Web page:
Audio books come in various forms today. You can download a book to your computer or PDA or you can listen the old fashioned way – by CD. Either way audio books are a fantastic resource for pre- and emergent readers. Children’s listening comprehension surpasses their reading ability when they are beginning readers. Audio books provide many benefits to children at this stage in their literacy development.
Among the benefits of audio books:
- Improved listening skills – If you are able to provide headphones for your child as they listen to a book being read, you are more likely to help your child block out distractions and focus solely on listening to the story.
- Increased comprehension and vocabulary – Audio books are read by professionals who are able to use their voice to emphasize words and allow children to make meaning as they listen.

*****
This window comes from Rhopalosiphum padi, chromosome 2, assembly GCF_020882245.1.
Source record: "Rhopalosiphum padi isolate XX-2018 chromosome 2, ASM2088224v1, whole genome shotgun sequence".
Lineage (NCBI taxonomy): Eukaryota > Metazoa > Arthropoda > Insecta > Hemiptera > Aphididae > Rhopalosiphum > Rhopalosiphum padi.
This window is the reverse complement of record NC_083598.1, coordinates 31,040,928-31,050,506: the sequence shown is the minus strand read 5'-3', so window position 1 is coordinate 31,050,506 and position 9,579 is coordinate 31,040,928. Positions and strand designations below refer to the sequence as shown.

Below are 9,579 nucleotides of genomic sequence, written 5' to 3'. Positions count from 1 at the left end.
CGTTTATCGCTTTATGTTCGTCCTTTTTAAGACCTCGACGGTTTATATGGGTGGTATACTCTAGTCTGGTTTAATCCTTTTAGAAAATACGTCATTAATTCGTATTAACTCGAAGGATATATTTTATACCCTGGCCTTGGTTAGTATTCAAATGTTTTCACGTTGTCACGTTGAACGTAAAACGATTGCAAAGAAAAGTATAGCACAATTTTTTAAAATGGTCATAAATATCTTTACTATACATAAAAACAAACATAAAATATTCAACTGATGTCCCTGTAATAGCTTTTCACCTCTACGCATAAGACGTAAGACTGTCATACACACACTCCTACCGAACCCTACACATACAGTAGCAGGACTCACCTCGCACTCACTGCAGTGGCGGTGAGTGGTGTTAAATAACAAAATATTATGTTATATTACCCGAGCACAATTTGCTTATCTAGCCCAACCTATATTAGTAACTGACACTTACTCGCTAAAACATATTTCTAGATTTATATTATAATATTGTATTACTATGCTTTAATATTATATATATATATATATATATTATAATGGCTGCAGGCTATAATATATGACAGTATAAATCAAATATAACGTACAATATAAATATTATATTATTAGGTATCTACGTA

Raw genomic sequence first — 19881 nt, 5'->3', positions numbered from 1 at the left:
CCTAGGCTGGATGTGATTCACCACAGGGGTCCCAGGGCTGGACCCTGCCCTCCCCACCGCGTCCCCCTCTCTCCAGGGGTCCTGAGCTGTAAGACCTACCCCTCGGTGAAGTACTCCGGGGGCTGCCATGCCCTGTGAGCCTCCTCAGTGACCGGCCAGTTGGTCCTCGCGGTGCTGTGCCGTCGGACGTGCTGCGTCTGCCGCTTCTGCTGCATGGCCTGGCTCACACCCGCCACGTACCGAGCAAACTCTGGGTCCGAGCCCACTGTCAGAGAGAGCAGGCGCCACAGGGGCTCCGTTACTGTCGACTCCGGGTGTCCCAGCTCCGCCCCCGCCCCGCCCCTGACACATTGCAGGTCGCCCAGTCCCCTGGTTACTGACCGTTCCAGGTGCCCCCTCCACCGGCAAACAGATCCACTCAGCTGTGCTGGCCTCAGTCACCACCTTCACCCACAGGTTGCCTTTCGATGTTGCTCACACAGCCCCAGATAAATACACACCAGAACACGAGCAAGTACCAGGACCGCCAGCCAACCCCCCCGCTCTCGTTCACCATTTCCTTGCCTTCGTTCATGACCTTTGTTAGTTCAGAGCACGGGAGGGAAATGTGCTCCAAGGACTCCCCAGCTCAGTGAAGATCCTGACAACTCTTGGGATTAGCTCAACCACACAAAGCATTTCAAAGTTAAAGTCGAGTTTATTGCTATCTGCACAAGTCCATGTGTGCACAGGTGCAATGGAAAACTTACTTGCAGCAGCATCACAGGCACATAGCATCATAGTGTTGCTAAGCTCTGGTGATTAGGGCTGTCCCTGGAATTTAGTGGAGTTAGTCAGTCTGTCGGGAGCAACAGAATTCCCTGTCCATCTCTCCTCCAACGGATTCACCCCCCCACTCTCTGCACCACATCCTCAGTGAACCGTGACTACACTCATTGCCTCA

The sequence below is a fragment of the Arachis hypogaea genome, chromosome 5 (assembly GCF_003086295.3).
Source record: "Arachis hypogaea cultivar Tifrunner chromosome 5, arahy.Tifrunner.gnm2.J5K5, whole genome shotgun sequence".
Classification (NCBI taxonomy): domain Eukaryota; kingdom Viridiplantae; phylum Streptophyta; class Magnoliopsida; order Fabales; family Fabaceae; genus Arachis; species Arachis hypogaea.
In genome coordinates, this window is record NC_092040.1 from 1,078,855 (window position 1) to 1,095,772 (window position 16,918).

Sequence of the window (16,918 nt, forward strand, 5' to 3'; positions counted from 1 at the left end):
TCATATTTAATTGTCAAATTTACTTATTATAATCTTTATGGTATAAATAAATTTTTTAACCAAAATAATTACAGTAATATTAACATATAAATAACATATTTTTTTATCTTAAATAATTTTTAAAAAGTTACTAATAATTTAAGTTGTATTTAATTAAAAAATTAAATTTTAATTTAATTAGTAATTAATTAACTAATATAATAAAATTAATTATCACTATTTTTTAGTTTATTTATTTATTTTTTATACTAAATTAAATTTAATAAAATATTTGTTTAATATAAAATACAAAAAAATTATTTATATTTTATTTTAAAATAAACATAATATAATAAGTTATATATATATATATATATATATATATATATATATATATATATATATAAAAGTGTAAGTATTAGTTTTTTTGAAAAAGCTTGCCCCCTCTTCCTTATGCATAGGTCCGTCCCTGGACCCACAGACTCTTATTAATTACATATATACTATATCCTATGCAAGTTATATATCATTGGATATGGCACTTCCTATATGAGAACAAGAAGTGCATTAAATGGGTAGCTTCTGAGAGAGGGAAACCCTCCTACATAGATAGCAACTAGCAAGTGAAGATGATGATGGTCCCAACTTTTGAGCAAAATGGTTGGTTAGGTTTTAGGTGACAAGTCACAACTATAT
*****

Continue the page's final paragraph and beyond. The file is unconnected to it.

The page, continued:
- Visualization – Children are able to make pictures in their minds of the book as they listen (if they don’t have a copy to follow along with). As children visualize, they are making meaning of the text. Visualization is an important comprehension strategy that children will continue to use as they begin to read independently.
- Fluency – As children follow along in the book and read aloud, they are building their fluency. In order for children to become independent readers, they must be fluent readers.
- Independent reading skills – By listening to audio books and following along in their own copy, children learn the skills that independent readers employ to read and comprehend text.
Consider purchasing (or checking out from the library) several audio books for your child. Your child will be motivated to read and you’ll likely see a difference in your child’s reading ability.
Some of our favorites:
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